High Stakes Testing

My first few years of teaching, I did not fully realize how much was riding on state mandated testing. I did not understand the game of high stakes testing. I thought they were overvalued, which I still believe to an extent, but I came to realize that test scores, like it or not, reflect how I am perceived to be as a teacher. Although my percentage of students who performed satisfactorily on these tests were within my district’s expectations, I decided to step it up a notch and go beyond that. I decided to go against something I said I would never do, but the results have been well worth. I began to teach towards the test. I still made learning fun, but I developed a plan which I thought would get a much larger percentage of students above the satisfactory mark. The plan that I used is outlined below. With more and more states passing laws moving towards performance based pay, I believe getting your students to perform at the highest level is even more important than ever.

High Stakes Testing

Teach your students to value the test.

This has become the foundation for my student’s testing success. The first thing I always tell my students is that my job is to prepare them for the state mandated test. I begin on day one preaching the importance of these tests. I explain why they are important to themselves, their teachers, their parents, and the school system. I tell them when the test dates are and remind them on a daily basis of these things. By talking about it every day, I believe my students take ownership in the tests and want to succeed. I also let my students know that if they fail the test, it will not be my fault, because I will give them every tool they need to be successful.

Teach to your state standards.

This was one of the easiest things to do, but it is also one of the most over-looked. Although textbook vendors have become better at writing text books for individual state standards they often put many things in their books that your students simply aren’t tested on. If chapter 2 of a specific book doesn’t cover one of my state standards, then I skip that chapter. I only want to spend time on what my students are going to be tested on. If I have time later in the year, I may go back and cover that material, but I want to make sure I can get everything covered that they are going to be tested on first.

Use the resources your state department gives you.

Check your state department website for lots of testing information. Most state departments give you great resources such as testing blue prints, released test items, and even test specs that break down your state standards as their related to testing. Blue prints especially are useful to me. Testing blue prints tell you what percentage of questions is going to be asked over a particular topic. If students are struggling with a particular concept, this blue print becomes very important. If that concept only represents one question on the test, then is it worth the four days of class it is going to take to get all of your students to be able to answer it? I would rather spend one extra day on the concept and move on to other concepts which have more testing value to them.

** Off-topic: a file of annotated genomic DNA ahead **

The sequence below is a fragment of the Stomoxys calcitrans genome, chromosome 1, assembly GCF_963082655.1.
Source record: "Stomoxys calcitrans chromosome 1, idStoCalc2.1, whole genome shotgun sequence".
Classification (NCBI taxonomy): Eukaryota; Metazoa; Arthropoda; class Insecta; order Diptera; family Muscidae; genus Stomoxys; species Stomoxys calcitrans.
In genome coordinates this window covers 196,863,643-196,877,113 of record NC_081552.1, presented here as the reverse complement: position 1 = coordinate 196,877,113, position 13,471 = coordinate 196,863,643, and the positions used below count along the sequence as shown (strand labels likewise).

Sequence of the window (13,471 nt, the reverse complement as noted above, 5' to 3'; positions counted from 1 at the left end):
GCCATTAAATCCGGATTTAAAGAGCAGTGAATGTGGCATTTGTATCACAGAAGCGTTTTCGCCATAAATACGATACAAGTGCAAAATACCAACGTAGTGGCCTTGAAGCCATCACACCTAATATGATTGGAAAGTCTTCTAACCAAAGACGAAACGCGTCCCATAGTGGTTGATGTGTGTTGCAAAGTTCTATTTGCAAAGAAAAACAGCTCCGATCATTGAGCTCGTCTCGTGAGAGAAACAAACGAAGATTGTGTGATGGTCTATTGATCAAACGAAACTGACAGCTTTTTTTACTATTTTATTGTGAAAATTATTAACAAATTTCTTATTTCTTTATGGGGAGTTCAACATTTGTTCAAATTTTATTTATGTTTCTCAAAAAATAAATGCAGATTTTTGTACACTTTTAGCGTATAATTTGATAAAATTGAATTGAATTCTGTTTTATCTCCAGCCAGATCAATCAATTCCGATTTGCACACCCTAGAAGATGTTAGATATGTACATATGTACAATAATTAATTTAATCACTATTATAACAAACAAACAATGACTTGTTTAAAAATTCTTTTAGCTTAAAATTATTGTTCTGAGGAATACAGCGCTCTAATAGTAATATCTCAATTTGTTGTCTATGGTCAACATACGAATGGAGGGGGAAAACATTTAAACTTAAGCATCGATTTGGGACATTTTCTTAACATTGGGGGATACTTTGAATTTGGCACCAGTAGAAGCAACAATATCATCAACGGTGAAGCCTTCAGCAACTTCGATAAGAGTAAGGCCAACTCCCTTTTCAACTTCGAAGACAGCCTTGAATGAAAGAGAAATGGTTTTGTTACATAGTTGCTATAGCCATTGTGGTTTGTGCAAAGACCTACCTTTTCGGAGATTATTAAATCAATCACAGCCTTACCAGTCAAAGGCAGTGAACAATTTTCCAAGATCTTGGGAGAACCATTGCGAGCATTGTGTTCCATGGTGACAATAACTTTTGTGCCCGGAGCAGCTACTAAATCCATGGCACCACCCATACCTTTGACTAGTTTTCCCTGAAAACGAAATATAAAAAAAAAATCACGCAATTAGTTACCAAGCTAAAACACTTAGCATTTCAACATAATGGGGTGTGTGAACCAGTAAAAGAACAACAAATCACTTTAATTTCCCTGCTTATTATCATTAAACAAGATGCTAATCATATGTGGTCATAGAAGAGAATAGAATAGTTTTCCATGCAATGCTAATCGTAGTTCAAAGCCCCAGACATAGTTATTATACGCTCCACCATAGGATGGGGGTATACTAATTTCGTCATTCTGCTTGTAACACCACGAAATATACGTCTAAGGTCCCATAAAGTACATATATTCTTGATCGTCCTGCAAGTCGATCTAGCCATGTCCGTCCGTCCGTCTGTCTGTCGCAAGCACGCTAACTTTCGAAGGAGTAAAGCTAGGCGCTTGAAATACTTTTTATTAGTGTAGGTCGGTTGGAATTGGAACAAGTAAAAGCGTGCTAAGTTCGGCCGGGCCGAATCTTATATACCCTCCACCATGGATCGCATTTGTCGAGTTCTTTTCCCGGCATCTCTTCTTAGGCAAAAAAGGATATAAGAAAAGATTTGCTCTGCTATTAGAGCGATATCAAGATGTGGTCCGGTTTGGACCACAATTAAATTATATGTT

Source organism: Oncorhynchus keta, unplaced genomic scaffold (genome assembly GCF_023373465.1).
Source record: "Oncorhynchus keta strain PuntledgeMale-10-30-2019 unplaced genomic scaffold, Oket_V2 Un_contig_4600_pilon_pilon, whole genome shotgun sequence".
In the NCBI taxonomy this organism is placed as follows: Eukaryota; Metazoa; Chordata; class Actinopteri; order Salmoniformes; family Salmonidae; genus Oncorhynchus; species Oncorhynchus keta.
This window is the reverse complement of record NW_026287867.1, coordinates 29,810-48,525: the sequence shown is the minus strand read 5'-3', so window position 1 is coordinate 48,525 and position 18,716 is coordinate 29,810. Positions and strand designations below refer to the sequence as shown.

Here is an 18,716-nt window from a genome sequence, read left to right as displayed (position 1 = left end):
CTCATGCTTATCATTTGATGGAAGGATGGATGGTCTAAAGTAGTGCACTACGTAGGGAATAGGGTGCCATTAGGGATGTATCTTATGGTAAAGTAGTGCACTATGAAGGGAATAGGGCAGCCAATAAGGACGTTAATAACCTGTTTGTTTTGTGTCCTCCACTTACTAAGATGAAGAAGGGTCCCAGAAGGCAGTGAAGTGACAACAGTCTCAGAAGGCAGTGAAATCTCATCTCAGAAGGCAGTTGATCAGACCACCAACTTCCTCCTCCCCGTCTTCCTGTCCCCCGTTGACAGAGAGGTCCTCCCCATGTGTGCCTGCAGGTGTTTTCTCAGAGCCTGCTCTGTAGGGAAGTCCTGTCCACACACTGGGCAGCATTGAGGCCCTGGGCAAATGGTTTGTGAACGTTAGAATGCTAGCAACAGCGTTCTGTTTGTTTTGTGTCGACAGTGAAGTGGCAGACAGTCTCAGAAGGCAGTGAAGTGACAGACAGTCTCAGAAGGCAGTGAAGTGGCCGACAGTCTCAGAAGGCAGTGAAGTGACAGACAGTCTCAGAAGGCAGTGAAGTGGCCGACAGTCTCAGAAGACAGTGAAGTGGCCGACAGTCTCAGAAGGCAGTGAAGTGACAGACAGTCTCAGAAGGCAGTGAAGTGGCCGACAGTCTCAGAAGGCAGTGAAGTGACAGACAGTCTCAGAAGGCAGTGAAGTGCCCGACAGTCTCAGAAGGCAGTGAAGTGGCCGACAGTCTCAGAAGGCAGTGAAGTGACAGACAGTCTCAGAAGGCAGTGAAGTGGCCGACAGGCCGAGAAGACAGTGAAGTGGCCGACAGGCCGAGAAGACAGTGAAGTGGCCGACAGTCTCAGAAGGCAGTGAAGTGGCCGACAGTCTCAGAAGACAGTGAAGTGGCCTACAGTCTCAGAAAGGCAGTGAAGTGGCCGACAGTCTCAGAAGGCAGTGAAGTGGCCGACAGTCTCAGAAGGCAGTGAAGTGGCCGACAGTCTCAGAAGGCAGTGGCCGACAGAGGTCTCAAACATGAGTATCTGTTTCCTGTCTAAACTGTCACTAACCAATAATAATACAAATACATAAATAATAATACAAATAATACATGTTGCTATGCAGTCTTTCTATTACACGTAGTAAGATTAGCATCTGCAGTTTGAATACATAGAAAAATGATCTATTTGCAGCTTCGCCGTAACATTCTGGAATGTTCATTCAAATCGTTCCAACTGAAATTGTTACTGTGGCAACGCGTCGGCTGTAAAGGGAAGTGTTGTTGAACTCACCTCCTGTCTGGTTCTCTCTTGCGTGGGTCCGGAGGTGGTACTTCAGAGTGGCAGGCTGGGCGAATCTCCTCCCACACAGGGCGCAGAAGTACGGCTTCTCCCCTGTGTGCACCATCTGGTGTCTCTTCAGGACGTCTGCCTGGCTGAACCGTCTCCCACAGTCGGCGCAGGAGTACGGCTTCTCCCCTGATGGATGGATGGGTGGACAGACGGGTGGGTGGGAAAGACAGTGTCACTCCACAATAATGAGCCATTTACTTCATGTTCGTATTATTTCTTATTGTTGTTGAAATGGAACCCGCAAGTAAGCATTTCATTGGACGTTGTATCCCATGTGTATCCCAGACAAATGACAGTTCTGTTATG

Use supplemental resources geared towards state standards.

Most districts invest money to help students pass state test because of how much is riding on them. Resources such as Study Island, A+ Learning Systems, & Buckle Down all are geared towards better preparing your students for the test. I view them as reinforcement for the concepts I have already taught my students. In addition, these resources offer a quick review of concepts you taught earlier in the year.

Show your students examples of test questions.

In the month leading up to the tests, we answer hundreds of questions just like they see on the actual test. I want my students to be comfortable answering the questions and I want them to see examples of every possible question they might see. My students do get sick of answering questions, but they also realize why we are doing it. After testing is over, my students often tell me that my test was the easiest they took because they had already seen several questions very similar to what was on their actual test. To mix it up, I make sure that we answer some whole group and others individually, but I always go back question by question to break down how we arrive at a particular answer.

Teach your students test taking strategies.

This is another tool that has been a key ingredient in my students’ success on the state test. I believe that you can increase any student’s scores just by teaching them test taking strategies. We value strategies such as eliminating choices we know for sure are incorrect, reading the stem at least two times, & covering up the possible answers and taking a guess first. When we review questions as a group, I break down every question using the strategies I have taught them. By the time they take the actual test, these are second nature to them.